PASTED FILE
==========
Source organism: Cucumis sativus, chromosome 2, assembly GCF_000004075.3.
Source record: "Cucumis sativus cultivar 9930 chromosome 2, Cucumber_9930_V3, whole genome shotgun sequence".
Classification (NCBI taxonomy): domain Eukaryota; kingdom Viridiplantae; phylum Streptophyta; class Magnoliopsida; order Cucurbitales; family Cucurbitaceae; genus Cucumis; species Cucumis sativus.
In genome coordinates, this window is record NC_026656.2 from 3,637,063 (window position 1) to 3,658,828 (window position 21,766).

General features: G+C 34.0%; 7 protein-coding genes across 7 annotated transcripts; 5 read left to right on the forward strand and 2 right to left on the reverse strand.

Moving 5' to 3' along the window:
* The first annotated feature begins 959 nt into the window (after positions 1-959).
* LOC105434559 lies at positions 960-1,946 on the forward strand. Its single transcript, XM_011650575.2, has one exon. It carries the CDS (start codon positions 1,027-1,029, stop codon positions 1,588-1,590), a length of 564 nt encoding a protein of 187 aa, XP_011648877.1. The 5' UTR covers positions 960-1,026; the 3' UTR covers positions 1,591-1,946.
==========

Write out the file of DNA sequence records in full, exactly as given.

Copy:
Source organism: Cucumis sativus, chromosome 2, assembly GCF_000004075.3.
Source record: "Cucumis sativus cultivar 9930 chromosome 2, Cucumber_9930_V3, whole genome shotgun sequence".
Classification (NCBI taxonomy): domain Eukaryota; kingdom Viridiplantae; phylum Streptophyta; class Magnoliopsida; order Cucurbitales; family Cucurbitaceae; genus Cucumis; species Cucumis sativus.
In genome coordinates, this window is record NC_026656.2 from 3,637,063 (window position 1) to 3,658,828 (window position 21,766).

General features: G+C 34.0%; 7 protein-coding genes across 7 annotated transcripts; 5 read left to right on the forward strand and 2 right to left on the reverse strand.

Moving 5' to 3' along the window:
* The first annotated feature begins 959 nt into the window (after positions 1-959).
* LOC105434559 lies at positions 960-1,946 on the forward strand. Its single transcript, XM_011650575.2, has one exon. It carries the CDS (start codon positions 1,027-1,029, stop codon positions 1,588-1,590), a length of 564 nt encoding a protein of 187 aa, XP_011648877.1. The 5' UTR covers positions 960-1,026; the 3' UTR covers positions 1,591-1,946.